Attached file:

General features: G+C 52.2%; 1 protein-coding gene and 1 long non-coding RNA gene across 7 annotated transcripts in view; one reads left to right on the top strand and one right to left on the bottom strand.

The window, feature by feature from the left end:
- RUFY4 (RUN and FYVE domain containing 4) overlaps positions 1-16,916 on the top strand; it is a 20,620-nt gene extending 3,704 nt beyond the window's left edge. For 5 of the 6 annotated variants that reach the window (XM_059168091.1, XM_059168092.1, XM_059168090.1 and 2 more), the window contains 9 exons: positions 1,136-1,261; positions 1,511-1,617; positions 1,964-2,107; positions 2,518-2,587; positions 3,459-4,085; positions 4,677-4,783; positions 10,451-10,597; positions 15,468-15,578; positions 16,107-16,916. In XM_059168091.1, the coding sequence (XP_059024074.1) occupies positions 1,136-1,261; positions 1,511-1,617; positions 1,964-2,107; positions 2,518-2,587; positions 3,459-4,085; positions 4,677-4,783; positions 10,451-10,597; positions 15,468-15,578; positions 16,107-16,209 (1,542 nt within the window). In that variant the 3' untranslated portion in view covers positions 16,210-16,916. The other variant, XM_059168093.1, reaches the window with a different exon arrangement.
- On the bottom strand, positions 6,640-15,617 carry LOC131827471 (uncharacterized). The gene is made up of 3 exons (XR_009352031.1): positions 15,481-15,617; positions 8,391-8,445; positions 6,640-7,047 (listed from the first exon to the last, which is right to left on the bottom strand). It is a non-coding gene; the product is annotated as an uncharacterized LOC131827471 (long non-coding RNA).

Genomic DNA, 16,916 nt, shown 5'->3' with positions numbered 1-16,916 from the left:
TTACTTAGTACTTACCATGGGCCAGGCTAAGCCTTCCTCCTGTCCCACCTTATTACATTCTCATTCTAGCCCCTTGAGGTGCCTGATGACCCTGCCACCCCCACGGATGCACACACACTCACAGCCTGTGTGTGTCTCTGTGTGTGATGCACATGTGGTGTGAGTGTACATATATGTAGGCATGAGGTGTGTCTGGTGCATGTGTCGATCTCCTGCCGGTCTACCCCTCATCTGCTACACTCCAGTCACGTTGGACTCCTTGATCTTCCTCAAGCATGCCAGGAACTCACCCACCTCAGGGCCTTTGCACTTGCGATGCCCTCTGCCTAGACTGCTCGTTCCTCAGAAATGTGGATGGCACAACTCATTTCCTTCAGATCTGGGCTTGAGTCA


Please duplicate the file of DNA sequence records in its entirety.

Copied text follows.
General features: G+C 52.2%; 1 protein-coding gene and 1 long non-coding RNA gene across 7 annotated transcripts in view; one reads left to right on the top strand and one right to left on the bottom strand.

The window, feature by feature from the left end:
- RUFY4 (RUN and FYVE domain containing 4) overlaps positions 1-16,916 on the top strand; it is a 20,620-nt gene extending 3,704 nt beyond the window's left edge. For 5 of the 6 annotated variants that reach the window (XM_059168091.1, XM_059168092.1, XM_059168090.1 and 2 more), the window contains 9 exons: positions 1,136-1,261; positions 1,511-1,617; positions 1,964-2,107; positions 2,518-2,587; positions 3,459-4,085; positions 4,677-4,783; positions 10,451-10,597; positions 15,468-15,578; positions 16,107-16,916. In XM_059168091.1, the coding sequence (XP_059024074.1) occupies positions 1,136-1,261; positions 1,511-1,617; positions 1,964-2,107; positions 2,518-2,587; positions 3,459-4,085; positions 4,677-4,783; positions 10,451-10,597; positions 15,468-15,578; positions 16,107-16,209 (1,542 nt within the window). In that variant the 3' untranslated portion in view covers positions 16,210-16,916. The other variant, XM_059168093.1, reaches the window with a different exon arrangement.
- On the bottom strand, positions 6,640-15,617 carry LOC131827471 (uncharacterized). The gene is made up of 3 exons (XR_009352031.1): positions 15,481-15,617; positions 8,391-8,445; positions 6,640-7,047 (listed from the first exon to the last, which is right to left on the bottom strand). It is a non-coding gene; the product is annotated as an uncharacterized LOC131827471 (long non-coding RNA).

Genomic DNA, 16,916 nt, shown 5'->3' with positions numbered 1-16,916 from the left:
TTACTTAGTACTTACCATGGGCCAGGCTAAGCCTTCCTCCTGTCCCACCTTATTACATTCTCATTCTAGCCCCTTGAGGTGCCTGATGACCCTGCCACCCCCACGGATGCACACACACTCACAGCCTGTGTGTGTCTCTGTGTGTGATGCACATGTGGTGTGAGTGTACATATATGTAGGCATGAGGTGTGTCTGGTGCATGTGTCGATCTCCTGCCGGTCTACCCCTCATCTGCTACACTCCAGTCACGTTGGACTCCTTGATCTTCCTCAAGCATGCCAGGAACTCACCCACCTCAGGGCCTTTGCACTTGCGATGCCCTCTGCCTAGACTGCTCGTTCCTCAGAAATGTGGATGGCACAACTCATTTCCTTCAGATCTGGGCTTGAGTCA